Globally, IKEA has committed to supporting at least 2500 refugees by 2023 through job training and local language skills initiatives across 30 countries with their Skills for Employment program. To meet these goals, IKEA has developed three-year integration action plans in 29 countries with local partners and government organizations. They run local training initiatives suited to their business needs, while providing work experience, training, and local language skills to refugees. Trainees are welcome to apply for a job with IKEA – or elsewhere – at the end. Mercedes Gutierrez, Head of Social Impact, IKEA Retail (Ingka Group), believes that:

Having employment is essential for successful integration in a host country. We know from experience that refugees are highly motivated to work and that they have skills, viewpoints and experience that can benefit businesses and communities. Our goal is to help lead the way in showing that refugee integration is both good business and good for society. Ultimately, we want to create a movement that will change the narrative around refugees and help create a supportive policy environment with our actions in 30 countries.

Localization and customization are key to successful refugee workforce integration. With this in mind, MNCs’ subsidiaries do not need to wait for the formulation of a grand corporate strategy. As Carmen Garcia argues, “You can change the world supporting one person at the time.”

With Local Action, Global Strategy Still Matters

While specific recruitment strategies need localized execution, this should not prevent MNCs from thinking about global responses (Ghauri, 2022). Multiple MNCs have pledged active commitment to refugee inclusion inspired by the call for action by Hamdi Ulukaya, the Chairman and CEO of Chobani and founder of The Tent Partnership for Refugees (now supported by over 180 organizations across the world). Beyond the recruitment of resettled refugees, there are numerous other ways MNCs can make a tangible impact (see Figure 1).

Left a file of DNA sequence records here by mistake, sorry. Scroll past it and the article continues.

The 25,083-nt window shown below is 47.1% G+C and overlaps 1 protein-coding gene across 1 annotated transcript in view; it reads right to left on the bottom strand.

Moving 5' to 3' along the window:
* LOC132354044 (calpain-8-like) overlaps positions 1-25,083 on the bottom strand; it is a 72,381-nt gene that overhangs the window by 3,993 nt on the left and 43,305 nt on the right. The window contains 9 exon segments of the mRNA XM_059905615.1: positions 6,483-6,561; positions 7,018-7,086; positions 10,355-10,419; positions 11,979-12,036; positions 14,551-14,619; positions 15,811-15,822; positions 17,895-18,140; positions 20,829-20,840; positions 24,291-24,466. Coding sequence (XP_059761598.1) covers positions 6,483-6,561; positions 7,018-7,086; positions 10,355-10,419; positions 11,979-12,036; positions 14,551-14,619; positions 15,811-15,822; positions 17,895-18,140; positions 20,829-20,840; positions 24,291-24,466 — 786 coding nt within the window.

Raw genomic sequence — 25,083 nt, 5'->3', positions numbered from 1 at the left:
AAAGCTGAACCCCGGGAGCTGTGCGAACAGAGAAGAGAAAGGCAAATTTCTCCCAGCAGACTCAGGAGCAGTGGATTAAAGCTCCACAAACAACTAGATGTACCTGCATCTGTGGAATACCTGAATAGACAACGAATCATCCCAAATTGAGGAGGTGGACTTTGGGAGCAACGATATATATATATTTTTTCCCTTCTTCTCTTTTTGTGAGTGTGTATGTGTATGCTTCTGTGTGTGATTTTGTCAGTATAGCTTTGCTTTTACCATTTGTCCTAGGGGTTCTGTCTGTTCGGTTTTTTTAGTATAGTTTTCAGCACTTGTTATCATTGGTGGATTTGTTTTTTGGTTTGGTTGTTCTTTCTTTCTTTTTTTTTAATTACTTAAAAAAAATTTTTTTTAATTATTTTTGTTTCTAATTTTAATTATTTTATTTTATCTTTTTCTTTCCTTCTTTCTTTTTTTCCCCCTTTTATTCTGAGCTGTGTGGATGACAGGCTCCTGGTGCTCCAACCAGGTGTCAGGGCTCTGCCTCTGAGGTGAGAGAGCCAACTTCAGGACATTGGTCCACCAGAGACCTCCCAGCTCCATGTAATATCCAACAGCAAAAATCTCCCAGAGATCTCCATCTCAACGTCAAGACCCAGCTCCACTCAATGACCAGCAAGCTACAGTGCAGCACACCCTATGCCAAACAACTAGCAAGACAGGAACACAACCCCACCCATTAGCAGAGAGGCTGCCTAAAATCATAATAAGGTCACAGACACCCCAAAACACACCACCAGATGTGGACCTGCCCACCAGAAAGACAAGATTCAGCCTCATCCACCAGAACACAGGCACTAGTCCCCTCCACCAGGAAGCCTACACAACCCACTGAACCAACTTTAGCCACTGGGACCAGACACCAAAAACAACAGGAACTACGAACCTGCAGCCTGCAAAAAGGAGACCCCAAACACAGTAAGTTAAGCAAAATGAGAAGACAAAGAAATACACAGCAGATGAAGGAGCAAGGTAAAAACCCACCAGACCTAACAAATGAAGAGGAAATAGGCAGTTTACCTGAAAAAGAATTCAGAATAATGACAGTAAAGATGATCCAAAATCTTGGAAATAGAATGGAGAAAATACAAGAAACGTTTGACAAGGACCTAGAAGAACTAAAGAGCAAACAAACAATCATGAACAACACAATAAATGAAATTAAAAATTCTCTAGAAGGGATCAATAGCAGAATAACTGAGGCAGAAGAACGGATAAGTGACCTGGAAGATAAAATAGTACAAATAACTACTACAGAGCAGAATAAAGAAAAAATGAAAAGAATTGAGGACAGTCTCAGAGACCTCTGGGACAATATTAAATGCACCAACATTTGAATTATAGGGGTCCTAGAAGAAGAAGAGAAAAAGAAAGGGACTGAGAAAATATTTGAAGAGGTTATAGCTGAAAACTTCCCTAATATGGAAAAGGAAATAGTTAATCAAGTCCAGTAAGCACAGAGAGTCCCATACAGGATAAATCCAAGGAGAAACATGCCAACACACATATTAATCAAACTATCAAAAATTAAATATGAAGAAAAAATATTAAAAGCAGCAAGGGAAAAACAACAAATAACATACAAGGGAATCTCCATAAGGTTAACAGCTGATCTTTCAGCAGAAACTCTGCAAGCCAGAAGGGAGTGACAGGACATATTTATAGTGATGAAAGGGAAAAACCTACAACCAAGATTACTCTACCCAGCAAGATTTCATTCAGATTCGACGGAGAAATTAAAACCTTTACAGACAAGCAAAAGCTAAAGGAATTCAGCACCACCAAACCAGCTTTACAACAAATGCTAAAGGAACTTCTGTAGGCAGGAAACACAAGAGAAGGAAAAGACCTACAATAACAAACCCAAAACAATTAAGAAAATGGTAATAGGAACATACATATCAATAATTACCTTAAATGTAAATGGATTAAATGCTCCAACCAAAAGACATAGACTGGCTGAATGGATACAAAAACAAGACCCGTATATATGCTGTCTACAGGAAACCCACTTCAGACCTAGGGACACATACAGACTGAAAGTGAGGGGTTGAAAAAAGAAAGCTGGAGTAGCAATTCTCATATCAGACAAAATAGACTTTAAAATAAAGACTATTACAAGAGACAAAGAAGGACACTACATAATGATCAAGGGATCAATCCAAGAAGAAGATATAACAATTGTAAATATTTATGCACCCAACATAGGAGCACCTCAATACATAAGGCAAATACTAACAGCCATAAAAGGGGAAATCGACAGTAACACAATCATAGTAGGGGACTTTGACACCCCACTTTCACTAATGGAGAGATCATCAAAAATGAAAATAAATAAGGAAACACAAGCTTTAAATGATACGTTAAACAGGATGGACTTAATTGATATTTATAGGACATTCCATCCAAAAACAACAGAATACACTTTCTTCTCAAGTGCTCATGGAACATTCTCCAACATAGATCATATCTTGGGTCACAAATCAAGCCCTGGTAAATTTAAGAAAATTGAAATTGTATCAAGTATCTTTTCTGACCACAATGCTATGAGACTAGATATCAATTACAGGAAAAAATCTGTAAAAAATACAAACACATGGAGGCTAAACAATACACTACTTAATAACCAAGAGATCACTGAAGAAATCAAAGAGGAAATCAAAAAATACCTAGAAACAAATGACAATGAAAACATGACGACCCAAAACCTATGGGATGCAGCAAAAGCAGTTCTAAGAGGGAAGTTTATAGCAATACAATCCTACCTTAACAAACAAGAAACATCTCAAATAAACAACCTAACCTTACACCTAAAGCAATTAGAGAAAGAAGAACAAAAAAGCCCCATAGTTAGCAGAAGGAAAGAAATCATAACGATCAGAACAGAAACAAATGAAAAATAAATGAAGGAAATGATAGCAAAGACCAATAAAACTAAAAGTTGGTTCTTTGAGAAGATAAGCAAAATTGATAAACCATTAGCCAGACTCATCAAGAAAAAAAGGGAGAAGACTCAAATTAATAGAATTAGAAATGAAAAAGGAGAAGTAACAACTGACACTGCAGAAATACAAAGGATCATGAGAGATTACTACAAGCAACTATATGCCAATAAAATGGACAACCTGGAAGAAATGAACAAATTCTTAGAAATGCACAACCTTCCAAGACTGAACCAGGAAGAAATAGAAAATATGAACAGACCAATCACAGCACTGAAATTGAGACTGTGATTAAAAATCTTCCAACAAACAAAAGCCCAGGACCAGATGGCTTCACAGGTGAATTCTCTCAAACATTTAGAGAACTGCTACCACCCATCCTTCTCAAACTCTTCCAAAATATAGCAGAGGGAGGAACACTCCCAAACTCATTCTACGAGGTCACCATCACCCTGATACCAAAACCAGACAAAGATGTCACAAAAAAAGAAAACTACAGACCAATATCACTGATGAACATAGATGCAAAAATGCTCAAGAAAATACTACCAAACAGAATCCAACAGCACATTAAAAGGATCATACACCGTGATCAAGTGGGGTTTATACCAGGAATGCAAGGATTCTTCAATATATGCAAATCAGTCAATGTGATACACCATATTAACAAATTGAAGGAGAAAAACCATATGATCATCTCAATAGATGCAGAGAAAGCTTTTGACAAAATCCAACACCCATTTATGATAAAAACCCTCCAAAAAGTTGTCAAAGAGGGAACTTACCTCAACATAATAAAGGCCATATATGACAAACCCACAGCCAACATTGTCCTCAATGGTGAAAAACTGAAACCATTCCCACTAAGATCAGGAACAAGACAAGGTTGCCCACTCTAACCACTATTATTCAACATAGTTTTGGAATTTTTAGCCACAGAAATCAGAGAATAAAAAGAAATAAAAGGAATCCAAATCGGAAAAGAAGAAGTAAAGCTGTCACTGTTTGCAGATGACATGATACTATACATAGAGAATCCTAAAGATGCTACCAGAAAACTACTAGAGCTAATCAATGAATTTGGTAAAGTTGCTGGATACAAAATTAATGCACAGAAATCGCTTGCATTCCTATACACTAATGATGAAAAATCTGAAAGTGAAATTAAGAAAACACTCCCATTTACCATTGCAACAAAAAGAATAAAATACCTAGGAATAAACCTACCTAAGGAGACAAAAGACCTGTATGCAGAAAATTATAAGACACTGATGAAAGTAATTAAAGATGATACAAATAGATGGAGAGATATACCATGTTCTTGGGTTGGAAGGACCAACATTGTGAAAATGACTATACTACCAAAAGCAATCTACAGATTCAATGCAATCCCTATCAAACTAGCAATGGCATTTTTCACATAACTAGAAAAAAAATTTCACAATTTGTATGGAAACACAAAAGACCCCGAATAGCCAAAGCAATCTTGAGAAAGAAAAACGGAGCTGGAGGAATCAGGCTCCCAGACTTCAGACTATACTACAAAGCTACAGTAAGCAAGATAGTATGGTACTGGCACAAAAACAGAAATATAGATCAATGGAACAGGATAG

Figure 1. From Global Strategy to Action

The first step could be articulating a global commitment to the cause. Like IKEA, MNCs can formulate a comprehensive DEI vision and strategy, cascading down towards specific subsidiary-level objectives, contextualized to local institutional environments. This could include employment but also entail mindful diversification of supply chains and/or responsible investing, both of which promote employment opportunities for refugees. For example, beyond hiring refugees, IKEA collaborates with social entrepreneur artisans from underprivileged groups, such as refugees, creating hand-made products and selling those globally or in selected markets. While supporting employment opportunities for refugees, the MNC expands their product lines with unique merchandise and raises public awareness around socially important matters. To this end, like IKEA, MNCs can use local experts to build and maintain their refugee initiatives. By working with community groups and organizations with refugee-specific knowledge, MNCs can set themselves up for success by leveraging the partner’s know-how and focusing on continuous and effective staff DEI training.